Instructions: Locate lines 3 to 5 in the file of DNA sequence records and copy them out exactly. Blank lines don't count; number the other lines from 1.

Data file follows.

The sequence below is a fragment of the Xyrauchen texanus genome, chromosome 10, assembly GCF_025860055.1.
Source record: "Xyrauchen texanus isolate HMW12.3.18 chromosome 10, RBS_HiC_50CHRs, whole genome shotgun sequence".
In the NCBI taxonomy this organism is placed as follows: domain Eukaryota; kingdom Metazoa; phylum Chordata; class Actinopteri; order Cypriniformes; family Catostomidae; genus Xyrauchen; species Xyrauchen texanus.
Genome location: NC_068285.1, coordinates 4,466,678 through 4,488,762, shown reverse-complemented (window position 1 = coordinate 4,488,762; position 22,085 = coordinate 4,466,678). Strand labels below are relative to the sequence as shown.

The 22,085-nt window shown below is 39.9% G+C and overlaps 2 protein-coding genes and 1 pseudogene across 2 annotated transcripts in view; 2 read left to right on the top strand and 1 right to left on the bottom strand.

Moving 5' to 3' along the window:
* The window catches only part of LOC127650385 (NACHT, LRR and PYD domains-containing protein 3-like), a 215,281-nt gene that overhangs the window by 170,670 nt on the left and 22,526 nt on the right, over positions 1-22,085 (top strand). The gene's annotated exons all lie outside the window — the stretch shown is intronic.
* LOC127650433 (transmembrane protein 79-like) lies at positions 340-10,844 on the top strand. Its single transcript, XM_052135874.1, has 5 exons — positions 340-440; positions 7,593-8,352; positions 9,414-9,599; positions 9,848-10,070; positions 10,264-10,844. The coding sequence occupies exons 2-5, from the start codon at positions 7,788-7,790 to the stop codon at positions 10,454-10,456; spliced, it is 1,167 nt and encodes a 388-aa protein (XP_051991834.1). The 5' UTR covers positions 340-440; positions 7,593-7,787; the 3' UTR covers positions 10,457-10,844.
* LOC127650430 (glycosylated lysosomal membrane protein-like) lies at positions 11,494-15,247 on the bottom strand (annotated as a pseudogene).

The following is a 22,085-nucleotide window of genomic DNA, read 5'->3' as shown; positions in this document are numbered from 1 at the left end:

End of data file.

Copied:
In the NCBI taxonomy this organism is placed as follows: domain Eukaryota; kingdom Metazoa; phylum Chordata; class Actinopteri; order Cypriniformes; family Catostomidae; genus Xyrauchen; species Xyrauchen texanus.
Genome location: NC_068285.1, coordinates 4,466,678 through 4,488,762, shown reverse-complemented (window position 1 = coordinate 4,488,762; position 22,085 = coordinate 4,466,678). Strand labels below are relative to the sequence as shown.

The 22,085-nt window shown below is 39.9% G+C and overlaps 2 protein-coding genes and 1 pseudogene across 2 annotated transcripts in view; 2 read left to right on the top strand and 1 right to left on the bottom strand.